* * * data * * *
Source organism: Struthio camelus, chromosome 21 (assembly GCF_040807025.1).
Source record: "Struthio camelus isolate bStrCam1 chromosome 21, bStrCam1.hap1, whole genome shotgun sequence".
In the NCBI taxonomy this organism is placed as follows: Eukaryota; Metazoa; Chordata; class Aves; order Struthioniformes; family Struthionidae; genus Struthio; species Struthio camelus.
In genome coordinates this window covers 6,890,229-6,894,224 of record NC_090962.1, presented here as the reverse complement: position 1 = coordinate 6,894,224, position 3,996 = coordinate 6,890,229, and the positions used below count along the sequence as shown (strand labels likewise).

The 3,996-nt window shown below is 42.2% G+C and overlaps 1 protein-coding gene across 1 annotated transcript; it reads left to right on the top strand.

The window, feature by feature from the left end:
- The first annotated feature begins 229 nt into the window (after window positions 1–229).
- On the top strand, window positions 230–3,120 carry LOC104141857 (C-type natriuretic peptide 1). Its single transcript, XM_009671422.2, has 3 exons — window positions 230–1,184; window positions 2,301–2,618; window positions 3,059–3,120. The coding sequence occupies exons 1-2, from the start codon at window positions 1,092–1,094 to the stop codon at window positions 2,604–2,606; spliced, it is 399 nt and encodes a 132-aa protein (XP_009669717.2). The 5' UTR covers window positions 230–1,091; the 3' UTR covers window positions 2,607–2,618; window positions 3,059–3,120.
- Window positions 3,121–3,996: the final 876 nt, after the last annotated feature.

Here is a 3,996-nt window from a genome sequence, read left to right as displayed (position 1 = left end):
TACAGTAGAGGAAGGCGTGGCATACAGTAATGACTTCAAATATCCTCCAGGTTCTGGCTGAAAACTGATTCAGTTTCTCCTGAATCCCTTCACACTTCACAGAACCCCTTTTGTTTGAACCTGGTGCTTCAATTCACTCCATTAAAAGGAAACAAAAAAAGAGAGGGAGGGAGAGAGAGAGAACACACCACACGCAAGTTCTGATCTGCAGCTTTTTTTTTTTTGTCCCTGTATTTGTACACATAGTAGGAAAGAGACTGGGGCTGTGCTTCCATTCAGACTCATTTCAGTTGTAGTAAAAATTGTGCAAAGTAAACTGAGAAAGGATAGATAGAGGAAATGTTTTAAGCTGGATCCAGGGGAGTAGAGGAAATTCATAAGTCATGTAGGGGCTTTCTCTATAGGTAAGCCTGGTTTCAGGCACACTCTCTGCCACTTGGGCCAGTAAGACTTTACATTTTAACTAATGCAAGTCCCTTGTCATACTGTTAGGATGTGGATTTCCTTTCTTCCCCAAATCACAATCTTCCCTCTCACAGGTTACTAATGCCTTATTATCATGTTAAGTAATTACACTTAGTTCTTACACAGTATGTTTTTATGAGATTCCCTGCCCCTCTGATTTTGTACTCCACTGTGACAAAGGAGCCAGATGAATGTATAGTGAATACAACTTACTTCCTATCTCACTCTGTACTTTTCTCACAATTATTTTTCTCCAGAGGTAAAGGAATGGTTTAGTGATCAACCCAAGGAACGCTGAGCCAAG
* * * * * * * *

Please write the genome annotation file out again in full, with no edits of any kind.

Source organism: Struthio camelus, chromosome 21 (assembly GCF_040807025.1).
Source record: "Struthio camelus isolate bStrCam1 chromosome 21, bStrCam1.hap1, whole genome shotgun sequence".
In the NCBI taxonomy this organism is placed as follows: Eukaryota; Metazoa; Chordata; class Aves; order Struthioniformes; family Struthionidae; genus Struthio; species Struthio camelus.
In genome coordinates this window covers 6,890,229-6,894,224 of record NC_090962.1, presented here as the reverse complement: position 1 = coordinate 6,894,224, position 3,996 = coordinate 6,890,229, and the positions used below count along the sequence as shown (strand labels likewise).

The 3,996-nt window shown below is 42.2% G+C and overlaps 1 protein-coding gene across 1 annotated transcript; it reads left to right on the top strand.

The window, feature by feature from the left end:
- The first annotated feature begins 229 nt into the window (after window positions 1–229).
- On the top strand, window positions 230–3,120 carry LOC104141857 (C-type natriuretic peptide 1). Its single transcript, XM_009671422.2, has 3 exons — window positions 230–1,184; window positions 2,301–2,618; window positions 3,059–3,120. The coding sequence occupies exons 1-2, from the start codon at window positions 1,092–1,094 to the stop codon at window positions 2,604–2,606; spliced, it is 399 nt and encodes a 132-aa protein (XP_009669717.2). The 5' UTR covers window positions 230–1,091; the 3' UTR covers window positions 2,607–2,618; window positions 3,059–3,120.
- Window positions 3,121–3,996: the final 876 nt, after the last annotated feature.

Here is a 3,996-nt window from a genome sequence, read left to right as displayed (position 1 = left end):
TACAGTAGAGGAAGGCGTGGCATACAGTAATGACTTCAAATATCCTCCAGGTTCTGGCTGAAAACTGATTCAGTTTCTCCTGAATCCCTTCACACTTCACAGAACCCCTTTTGTTTGAACCTGGTGCTTCAATTCACTCCATTAAAAGGAAACAAAAAAAGAGAGGGAGGGAGAGAGAGAGAACACACCACACGCAAGTTCTGATCTGCAGCTTTTTTTTTTTTGTCCCTGTATTTGTACACATAGTAGGAAAGAGACTGGGGCTGTGCTTCCATTCAGACTCATTTCAGTTGTAGTAAAAATTGTGCAAAGTAAACTGAGAAAGGATAGATAGAGGAAATGTTTTAAGCTGGATCCAGGGGAGTAGAGGAAATTCATAAGTCATGTAGGGGCTTTCTCTATAGGTAAGCCTGGTTTCAGGCACACTCTCTGCCACTTGGGCCAGTAAGACTTTACATTTTAACTAATGCAAGTCCCTTGTCATACTGTTAGGATGTGGATTTCCTTTCTTCCCCAAATCACAATCTTCCCTCTCACAGGTTACTAATGCCTTATTATCATGTTAAGTAATTACACTTAGTTCTTACACAGTATGTTTTTATGAGATTCCCTGCCCCTCTGATTTTGTACTCCACTGTGACAAAGGAGCCAGATGAATGTATAGTGAATACAACTTACTTCCTATCTCACTCTGTACTTTTCTCACAATTATTTTTCTCCAGAGGTAAAGGAATGGTTTAGTGATCAACCCAAGGAACGCTGAGCCAAG